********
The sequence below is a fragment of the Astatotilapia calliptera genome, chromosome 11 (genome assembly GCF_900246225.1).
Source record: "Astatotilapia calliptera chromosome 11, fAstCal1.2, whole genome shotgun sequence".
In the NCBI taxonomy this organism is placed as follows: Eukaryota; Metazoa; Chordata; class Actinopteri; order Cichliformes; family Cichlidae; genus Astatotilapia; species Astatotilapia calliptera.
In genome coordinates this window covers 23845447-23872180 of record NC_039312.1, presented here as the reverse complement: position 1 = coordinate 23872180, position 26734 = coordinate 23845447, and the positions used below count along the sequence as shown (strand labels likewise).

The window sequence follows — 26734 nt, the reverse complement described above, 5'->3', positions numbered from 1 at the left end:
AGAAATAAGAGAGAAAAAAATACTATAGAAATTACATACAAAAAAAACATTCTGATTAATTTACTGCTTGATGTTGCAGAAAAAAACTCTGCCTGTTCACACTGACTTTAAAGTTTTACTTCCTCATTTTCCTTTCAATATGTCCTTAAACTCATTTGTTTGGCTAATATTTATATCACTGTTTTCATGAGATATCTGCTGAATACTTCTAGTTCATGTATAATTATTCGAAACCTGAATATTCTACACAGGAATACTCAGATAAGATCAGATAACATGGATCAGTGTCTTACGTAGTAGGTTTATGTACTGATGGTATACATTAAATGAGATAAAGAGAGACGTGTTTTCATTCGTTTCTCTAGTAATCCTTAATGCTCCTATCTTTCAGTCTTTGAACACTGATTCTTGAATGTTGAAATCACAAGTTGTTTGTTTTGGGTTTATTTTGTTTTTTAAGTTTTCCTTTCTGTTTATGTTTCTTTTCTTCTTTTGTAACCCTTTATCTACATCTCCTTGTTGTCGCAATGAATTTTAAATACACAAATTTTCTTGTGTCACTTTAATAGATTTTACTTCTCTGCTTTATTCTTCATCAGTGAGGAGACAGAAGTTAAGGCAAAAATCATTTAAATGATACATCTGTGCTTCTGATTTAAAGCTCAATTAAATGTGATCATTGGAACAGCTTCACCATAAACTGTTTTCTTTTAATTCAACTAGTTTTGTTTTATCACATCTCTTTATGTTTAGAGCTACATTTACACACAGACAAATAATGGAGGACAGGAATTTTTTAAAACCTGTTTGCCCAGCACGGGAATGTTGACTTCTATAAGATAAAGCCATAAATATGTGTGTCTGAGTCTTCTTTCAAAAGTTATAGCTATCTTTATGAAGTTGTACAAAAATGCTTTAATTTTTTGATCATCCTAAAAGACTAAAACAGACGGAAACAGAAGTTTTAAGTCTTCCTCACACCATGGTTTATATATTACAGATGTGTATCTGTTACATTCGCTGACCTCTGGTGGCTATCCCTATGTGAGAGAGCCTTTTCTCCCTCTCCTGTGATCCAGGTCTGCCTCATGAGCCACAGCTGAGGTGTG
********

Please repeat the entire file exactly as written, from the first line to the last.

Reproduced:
The sequence below is a fragment of the Astatotilapia calliptera genome, chromosome 11 (genome assembly GCF_900246225.1).
Source record: "Astatotilapia calliptera chromosome 11, fAstCal1.2, whole genome shotgun sequence".
In the NCBI taxonomy this organism is placed as follows: Eukaryota; Metazoa; Chordata; class Actinopteri; order Cichliformes; family Cichlidae; genus Astatotilapia; species Astatotilapia calliptera.
In genome coordinates this window covers 23845447-23872180 of record NC_039312.1, presented here as the reverse complement: position 1 = coordinate 23872180, position 26734 = coordinate 23845447, and the positions used below count along the sequence as shown (strand labels likewise).

The window sequence follows — 26734 nt, the reverse complement described above, 5'->3', positions numbered from 1 at the left end:
AGAAATAAGAGAGAAAAAAATACTATAGAAATTACATACAAAAAAAACATTCTGATTAATTTACTGCTTGATGTTGCAGAAAAAAACTCTGCCTGTTCACACTGACTTTAAAGTTTTACTTCCTCATTTTCCTTTCAATATGTCCTTAAACTCATTTGTTTGGCTAATATTTATATCACTGTTTTCATGAGATATCTGCTGAATACTTCTAGTTCATGTATAATTATTCGAAACCTGAATATTCTACACAGGAATACTCAGATAAGATCAGATAACATGGATCAGTGTCTTACGTAGTAGGTTTATGTACTGATGGTATACATTAAATGAGATAAAGAGAGACGTGTTTTCATTCGTTTCTCTAGTAATCCTTAATGCTCCTATCTTTCAGTCTTTGAACACTGATTCTTGAATGTTGAAATCACAAGTTGTTTGTTTTGGGTTTATTTTGTTTTTTAAGTTTTCCTTTCTGTTTATGTTTCTTTTCTTCTTTTGTAACCCTTTATCTACATCTCCTTGTTGTCGCAATGAATTTTAAATACACAAATTTTCTTGTGTCACTTTAATAGATTTTACTTCTCTGCTTTATTCTTCATCAGTGAGGAGACAGAAGTTAAGGCAAAAATCATTTAAATGATACATCTGTGCTTCTGATTTAAAGCTCAATTAAATGTGATCATTGGAACAGCTTCACCATAAACTGTTTTCTTTTAATTCAACTAGTTTTGTTTTATCACATCTCTTTATGTTTAGAGCTACATTTACACACAGACAAATAATGGAGGACAGGAATTTTTTAAAACCTGTTTGCCCAGCACGGGAATGTTGACTTCTATAAGATAAAGCCATAAATATGTGTGTCTGAGTCTTCTTTCAAAAGTTATAGCTATCTTTATGAAGTTGTACAAAAATGCTTTAATTTTTTGATCATCCTAAAAGACTAAAACAGACGGAAACAGAAGTTTTAAGTCTTCCTCACACCATGGTTTATATATTACAGATGTGTATCTGTTACATTCGCTGACCTCTGGTGGCTATCCCTATGTGAGAGAGCCTTTTCTCCCTCTCCTGTGATCCAGGTCTGCCTCATGAGCCACAGCTGAGGTGTG